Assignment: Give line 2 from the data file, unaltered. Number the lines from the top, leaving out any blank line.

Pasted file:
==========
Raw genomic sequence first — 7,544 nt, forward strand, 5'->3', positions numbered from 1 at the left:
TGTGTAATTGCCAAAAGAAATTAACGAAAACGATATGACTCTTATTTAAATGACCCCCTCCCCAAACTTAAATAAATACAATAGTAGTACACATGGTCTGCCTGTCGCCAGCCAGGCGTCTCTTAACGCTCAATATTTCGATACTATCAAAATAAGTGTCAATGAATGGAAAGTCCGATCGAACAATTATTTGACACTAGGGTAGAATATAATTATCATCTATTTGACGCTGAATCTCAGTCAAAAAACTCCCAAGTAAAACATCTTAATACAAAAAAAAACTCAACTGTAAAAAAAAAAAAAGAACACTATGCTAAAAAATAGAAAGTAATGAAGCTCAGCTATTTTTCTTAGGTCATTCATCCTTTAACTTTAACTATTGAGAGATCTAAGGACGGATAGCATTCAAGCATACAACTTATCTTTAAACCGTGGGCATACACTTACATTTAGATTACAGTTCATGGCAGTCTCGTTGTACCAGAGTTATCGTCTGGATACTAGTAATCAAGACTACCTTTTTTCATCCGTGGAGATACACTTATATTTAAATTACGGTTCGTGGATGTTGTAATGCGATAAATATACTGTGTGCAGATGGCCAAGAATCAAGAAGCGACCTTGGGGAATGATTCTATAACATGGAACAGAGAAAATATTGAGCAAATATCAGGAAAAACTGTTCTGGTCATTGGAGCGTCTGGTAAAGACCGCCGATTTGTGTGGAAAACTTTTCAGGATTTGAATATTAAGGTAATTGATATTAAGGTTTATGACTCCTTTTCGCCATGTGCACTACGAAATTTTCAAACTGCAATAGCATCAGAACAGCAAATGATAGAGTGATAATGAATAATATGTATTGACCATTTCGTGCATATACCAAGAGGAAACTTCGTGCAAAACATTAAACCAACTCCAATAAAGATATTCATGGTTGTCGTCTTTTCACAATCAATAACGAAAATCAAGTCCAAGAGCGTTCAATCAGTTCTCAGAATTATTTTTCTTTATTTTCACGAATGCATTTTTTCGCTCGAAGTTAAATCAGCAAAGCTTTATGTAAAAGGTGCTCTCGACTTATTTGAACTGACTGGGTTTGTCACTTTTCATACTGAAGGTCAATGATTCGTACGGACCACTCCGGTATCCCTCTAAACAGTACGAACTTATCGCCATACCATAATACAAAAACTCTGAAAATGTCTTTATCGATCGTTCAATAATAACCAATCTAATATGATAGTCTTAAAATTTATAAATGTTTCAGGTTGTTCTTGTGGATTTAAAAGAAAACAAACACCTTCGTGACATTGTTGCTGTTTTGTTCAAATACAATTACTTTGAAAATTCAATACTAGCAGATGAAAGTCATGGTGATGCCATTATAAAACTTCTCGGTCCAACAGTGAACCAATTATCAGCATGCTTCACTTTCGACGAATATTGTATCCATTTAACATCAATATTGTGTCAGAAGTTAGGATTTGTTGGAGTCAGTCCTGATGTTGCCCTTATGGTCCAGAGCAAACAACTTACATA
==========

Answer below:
TGTGTAATTGCCAAAAGAAATTAACGAAAACGATATGACTCTTATTTAAATGACCCCCTCCCCAAACTTAAATAAATACAATAGTAGTACACATGGTCTGCCTGTCGCCAGCCAGGCGTCTCTTAACGCTCAATATTTCGATACTATCAAAATAAGTGTCAATGAATGGAAAGTCCGATCGAACAATTATTTGACACTAGGGTAGAATATAATTATCATCTATTTGACGCTGAATCTCAGTCAAAAAACTCCCAAGTAAAACATCTTAATACAAAAAAAAACTCAACTGTAAAAAAAAAAAAAGAACACTATGCTAAAAAATAGAAAGTAATGAAGCTCAGCTATTTTTCTTAGGTCATTCATCCTTTAACTTTAACTATTGAGAGATCTAAGGACGGATAGCATTCAAGCATACAACTTATCTTTAAACCGTGGGCATACACTTACATTTAGATTACAGTTCATGGCAGTCTCGTTGTACCAGAGTTATCGTCTGGATACTAGTAATCAAGACTACCTTTTTTCATCCGTGGAGATACACTTATATTTAAATTACGGTTCGTGGATGTTGTAATGCGATAAATATACTGTGTGCAGATGGCCAAGAATCAAGAAGCGACCTTGGGGAATGATTCTATAACATGGAACAGAGAAAATATTGAGCAAATATCAGGAAAAACTGTTCTGGTCATTGGAGCGTCTGGTAAAGACCGCCGATTTGTGTGGAAAACTTTTCAGGATTTGAATATTAAGGTAATTGATATTAAGGTTTATGACTCCTTTTCGCCATGTGCACTACGAAATTTTCAAACTGCAATAGCATCAGAACAGCAAATGATAGAGTGATAATGAATAATATGTATTGACCATTTCGTGCATATACCAAGAGGAAACTTCGTGCAAAACATTAAACCAACTCCAATAAAGATATTCATGGTTGTCGTCTTTTCACAATCAATAACGAAAATCAAGTCCAAGAGCGTTCAATCAGTTCTCAGAATTATTTTTCTTTATTTTCACGAATGCATTTTTTCGCTCGAAGTTAAATCAGCAAAGCTTTATGTAAAAGGTGCTCTCGACTTATTTGAACTGACTGGGTTTGTCACTTTTCATACTGAAGGTCAATGATTCGTACGGACCACTCCGGTATCCCTCTAAACAGTACGAACTTATCGCCATACCATAATACAAAAACTCTGAAAATGTCTTTATCGATCGTTCAATAATAACCAATCTAATATGATAGTCTTAAAATTTATAAATGTTTCAGGTTGTTCTTGTGGATTTAAAAGAAAACAAACACCTTCGTGACATTGTTGCTGTTTTGTTCAAATACAATTACTTTGAAAATTCAATACTAGCAGATGAAAGTCATGGTGATGCCATTATAAAACTTCTCGGTCCAACAGTGAACCAATTATCAGCATGCTTCACTTTCGACGAATATTGTATCCATTTAACATCAATATTGTGTCAGAAGTTAGGATTTGTTGGAGTCAGTCCTGATGTTGCCCTTATGGTCCAGAGCAAACAACTTACATA